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An iconic New York hotel just received landmark status

The Property Addict / Luxury Lifestyle

United States of America

Mar 09 2017

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Carson Griffith, Architectural Digest

The 80-plus-year-old Waldorf Astoria New York shuttered its doors just one week ago today for a three-year renovation. On Tuesday the New York City's Landmarks Preservation Commission designated the interiors of the celebrity-favored hotel a New York City landmark (the exteriors of the hotel, which was built in 1931, had been landmarked in 1993). The decision will preserve the rich history of the famed hotel during its renovation—a history that has included visits from 14 presidents (including Ronald Reagan, George W. Bush and Barack Obama) and the setting of 20 movies, including Coming to America, The Scent of a Woman, and The Out of Towners. Though celebrities who favor the hotel will have to find alternative options for the next three years while the midtown hotel receives modern updates and condominium conversions in several areas of the property, the landmark designation will guarantee that many of the specific facets of the Waldorf that nod to its celebrity clientele go unchanged.

For instance, the Empire Room, the Waldorf's glamorous supper club where the likes of Tony Bennett, Diana Ross, and Ray Charles have all performed, will not be replaced.

The interior landmark designation will also help preserve the guest rooms, like the suite Frank Sinatra shared with Mia Farrow or the one named after Elizabeth Taylor, which is where she and Eddie Fisher honeymooned. Several celebrities have also lived in the Waldorf, including Cole Porter, a resident for thirty years, who composed "Night and Day" and "My Heart Belongs to Daddy" on the Steinway baby grand that still stands in the lobby (and will hopefully return after the renovation). Angelina Jolie and Brad Pitt purchased a residence there in 2007 (the hotel was one of the first places they stayed together as a couple).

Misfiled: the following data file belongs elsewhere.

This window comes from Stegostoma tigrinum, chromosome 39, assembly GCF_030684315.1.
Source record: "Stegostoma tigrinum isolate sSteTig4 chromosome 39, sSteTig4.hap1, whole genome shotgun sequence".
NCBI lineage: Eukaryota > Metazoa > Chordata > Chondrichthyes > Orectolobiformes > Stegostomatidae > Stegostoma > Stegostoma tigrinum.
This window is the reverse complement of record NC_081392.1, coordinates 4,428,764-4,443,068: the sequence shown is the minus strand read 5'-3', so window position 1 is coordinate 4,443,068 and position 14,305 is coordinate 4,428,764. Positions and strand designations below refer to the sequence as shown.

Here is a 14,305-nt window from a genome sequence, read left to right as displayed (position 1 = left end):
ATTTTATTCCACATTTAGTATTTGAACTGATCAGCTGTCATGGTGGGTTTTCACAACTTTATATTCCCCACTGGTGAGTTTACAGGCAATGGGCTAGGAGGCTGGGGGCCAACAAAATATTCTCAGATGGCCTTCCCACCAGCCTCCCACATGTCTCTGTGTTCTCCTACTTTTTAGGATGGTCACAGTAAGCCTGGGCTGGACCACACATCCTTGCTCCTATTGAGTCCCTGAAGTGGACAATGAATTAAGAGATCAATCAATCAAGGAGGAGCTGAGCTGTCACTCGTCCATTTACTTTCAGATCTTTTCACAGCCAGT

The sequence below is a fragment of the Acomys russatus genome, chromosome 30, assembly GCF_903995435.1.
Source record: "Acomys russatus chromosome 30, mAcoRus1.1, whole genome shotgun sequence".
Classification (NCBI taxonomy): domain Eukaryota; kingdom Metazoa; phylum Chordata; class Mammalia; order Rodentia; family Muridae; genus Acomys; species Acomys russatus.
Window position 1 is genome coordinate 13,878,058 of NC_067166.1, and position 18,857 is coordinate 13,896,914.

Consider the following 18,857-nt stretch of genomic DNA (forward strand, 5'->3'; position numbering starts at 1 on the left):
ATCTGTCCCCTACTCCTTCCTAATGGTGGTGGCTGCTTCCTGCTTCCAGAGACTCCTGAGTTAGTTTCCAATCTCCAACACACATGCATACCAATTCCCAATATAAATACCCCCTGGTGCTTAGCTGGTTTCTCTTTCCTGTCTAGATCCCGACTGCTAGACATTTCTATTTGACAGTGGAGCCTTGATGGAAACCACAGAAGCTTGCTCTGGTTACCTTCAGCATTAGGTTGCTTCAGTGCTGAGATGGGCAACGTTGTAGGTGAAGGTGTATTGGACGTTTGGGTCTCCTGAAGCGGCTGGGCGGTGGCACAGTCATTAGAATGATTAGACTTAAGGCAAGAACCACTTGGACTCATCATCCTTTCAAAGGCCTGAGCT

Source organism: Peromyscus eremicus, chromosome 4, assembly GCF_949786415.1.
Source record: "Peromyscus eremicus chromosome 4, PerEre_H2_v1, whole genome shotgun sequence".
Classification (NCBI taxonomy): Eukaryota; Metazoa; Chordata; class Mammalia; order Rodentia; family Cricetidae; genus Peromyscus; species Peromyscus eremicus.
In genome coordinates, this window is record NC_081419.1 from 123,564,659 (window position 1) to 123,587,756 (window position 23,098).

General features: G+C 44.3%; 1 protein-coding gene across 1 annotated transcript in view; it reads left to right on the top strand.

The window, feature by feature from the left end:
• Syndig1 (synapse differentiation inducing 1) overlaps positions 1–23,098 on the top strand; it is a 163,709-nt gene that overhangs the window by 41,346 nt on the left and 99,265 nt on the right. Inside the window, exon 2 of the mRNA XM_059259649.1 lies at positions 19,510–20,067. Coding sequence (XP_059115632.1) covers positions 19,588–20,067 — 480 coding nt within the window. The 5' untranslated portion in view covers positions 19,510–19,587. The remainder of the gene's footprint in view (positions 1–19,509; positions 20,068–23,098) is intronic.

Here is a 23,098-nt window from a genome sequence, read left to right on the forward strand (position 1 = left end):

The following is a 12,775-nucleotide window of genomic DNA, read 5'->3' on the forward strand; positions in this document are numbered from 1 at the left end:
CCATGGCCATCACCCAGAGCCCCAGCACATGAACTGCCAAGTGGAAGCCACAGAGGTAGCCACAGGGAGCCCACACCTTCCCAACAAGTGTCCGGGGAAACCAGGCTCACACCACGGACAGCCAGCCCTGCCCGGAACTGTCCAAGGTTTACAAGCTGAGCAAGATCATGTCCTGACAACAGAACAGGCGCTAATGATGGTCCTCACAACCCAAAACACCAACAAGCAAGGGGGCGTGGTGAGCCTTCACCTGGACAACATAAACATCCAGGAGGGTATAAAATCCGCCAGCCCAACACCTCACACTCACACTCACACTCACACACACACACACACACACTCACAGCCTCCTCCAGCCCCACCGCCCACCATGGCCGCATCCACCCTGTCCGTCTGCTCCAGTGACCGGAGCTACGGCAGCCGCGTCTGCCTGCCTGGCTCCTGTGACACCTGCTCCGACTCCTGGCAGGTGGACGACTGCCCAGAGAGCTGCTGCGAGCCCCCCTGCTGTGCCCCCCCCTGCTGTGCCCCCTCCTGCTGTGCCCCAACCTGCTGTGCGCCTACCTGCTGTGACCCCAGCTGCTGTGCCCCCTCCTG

When the hotel re-opens, hundreds of its 1,400 guest rooms will be converted into privately owned apartments. But the Royal Suite, which is nearly 1,200 square feet (more than the average New York City apartment), will remain available to rent. The second largest guest accommodation is the Presidential Suite. A plethora of celebrities have opted to use this room as a hideaway from paparazzi (though some more successful than others), including Britney Spears and the Duke and Duchess of Windsor.

Each year the Waldorf has played host to countless galas, charity events, and private parties—from the Alfred E. Smith Memorial Foundation Dinner, which both Donald Trump and Hillary Clinton attended a month before the election last fall, to Bette Midler's annual star-studded Halloween party, complete with a performance by the actress herself. It's not unusual for guests of the property to be in the elevator bank with their favorite actor or sipping a Bloody Mary next to the person who also happens to be on their magazine cover.

Only time will tell if the same clientele will return to the Waldorf when it opens its doors again in three years, but hopefully when the hotel returns, anew but in many ways the same, so will the impressive patronage.

SOURCE: Architectural Digest


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